The small wheels mean you go half the speed with twice the effort and the trade-off ain't worth it.

NONSENSE
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Old 11-30-2011, 05:37 AM   #17
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RE: Bicycles

"small wheels mean you go half the speed with twice the effort"

I assume you did not mean this literally? Reducing the wheel radius from 13" to 10" and taking into account the gearing adjustments has little*effect on the energy required to pedal at the same speed. This is not a valid reason to avoid these bikes. Besides they are for sight seeing and shopping, not racing. A standard size folding bike is fine if you have the room, but they would not fit in my engine room.
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Old 11-30-2011, 05:40 AM   #18
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RE: Bicycles

Quote:
GonzoF1 wrote:
Buy cheap bikes with solidly mounted (but removable or that fold) bags or baskets (if you have the room). Folding bike don't take up too much less space than normal size bikes. The small wheels mean you go half the speed with twice the effort and the trade-off ain't worth it.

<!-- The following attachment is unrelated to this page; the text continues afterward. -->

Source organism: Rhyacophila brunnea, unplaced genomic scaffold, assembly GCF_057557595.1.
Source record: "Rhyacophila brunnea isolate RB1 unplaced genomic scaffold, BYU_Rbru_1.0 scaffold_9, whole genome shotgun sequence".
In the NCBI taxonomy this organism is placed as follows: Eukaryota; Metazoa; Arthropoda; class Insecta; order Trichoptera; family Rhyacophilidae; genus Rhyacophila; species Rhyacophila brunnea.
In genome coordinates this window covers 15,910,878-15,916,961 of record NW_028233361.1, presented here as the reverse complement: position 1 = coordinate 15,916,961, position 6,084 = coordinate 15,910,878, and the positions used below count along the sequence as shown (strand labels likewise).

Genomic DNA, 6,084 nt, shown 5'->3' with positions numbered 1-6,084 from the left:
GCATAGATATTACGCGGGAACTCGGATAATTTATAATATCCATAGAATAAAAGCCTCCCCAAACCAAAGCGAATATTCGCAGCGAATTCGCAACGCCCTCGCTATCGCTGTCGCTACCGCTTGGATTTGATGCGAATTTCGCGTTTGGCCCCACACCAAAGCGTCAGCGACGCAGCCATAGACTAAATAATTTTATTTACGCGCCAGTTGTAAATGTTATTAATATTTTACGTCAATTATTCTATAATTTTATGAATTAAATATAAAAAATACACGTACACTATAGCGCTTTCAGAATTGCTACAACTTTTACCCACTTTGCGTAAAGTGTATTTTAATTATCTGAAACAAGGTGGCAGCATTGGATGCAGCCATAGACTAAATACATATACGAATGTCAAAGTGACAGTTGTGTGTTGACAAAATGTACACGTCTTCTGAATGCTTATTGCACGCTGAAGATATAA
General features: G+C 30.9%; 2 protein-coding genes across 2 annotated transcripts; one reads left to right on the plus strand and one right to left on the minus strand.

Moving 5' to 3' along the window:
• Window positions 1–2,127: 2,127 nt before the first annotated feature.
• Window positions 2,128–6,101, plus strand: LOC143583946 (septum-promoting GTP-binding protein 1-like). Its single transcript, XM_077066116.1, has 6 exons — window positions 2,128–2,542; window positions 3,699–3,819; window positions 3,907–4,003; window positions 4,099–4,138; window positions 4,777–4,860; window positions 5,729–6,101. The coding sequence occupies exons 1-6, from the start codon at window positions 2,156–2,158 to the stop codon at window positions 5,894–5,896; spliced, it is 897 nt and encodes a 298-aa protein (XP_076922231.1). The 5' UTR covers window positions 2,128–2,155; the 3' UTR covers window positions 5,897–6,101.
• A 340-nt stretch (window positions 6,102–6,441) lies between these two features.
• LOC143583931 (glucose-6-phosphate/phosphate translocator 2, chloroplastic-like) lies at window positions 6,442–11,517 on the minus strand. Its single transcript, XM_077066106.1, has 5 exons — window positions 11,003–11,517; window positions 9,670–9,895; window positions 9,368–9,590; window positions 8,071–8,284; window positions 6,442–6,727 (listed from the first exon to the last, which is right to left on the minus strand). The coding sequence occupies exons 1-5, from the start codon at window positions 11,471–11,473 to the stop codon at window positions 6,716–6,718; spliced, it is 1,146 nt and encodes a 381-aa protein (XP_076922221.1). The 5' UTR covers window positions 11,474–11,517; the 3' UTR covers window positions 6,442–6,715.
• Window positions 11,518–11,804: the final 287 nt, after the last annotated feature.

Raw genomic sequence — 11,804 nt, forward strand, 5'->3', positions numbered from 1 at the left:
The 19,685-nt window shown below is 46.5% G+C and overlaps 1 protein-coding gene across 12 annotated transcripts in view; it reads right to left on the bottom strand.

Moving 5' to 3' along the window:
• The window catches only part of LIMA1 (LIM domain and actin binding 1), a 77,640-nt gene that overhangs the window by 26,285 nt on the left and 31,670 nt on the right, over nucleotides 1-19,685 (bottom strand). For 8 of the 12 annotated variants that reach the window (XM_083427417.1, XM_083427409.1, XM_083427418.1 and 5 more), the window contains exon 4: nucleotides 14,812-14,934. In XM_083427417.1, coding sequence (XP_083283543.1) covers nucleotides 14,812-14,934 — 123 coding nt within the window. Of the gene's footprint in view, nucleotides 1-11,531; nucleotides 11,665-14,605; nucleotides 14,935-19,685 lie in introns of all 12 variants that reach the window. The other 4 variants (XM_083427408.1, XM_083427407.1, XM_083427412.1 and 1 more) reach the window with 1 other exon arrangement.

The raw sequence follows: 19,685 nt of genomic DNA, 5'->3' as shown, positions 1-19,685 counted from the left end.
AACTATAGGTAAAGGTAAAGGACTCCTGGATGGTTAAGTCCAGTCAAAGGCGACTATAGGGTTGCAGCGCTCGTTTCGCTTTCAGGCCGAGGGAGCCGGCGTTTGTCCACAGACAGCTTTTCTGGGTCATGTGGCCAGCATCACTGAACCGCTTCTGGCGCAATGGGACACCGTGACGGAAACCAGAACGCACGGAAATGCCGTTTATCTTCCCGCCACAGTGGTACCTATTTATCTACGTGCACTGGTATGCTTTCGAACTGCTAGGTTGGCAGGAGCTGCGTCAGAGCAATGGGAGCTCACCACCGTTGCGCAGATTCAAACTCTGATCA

The speed vs effort is determined by the bicycle's gearing and weight and your weight.* As long as the designer took the size of the wheels into account when determining the gearing, the size of the wheels is irrelevant.

The ability to fold the bicycle may make the difference between being able to store it in a safe, dry space or having to store it on deck where it will be exposed to salt water spray.* The one I posted (above) was really small when folded.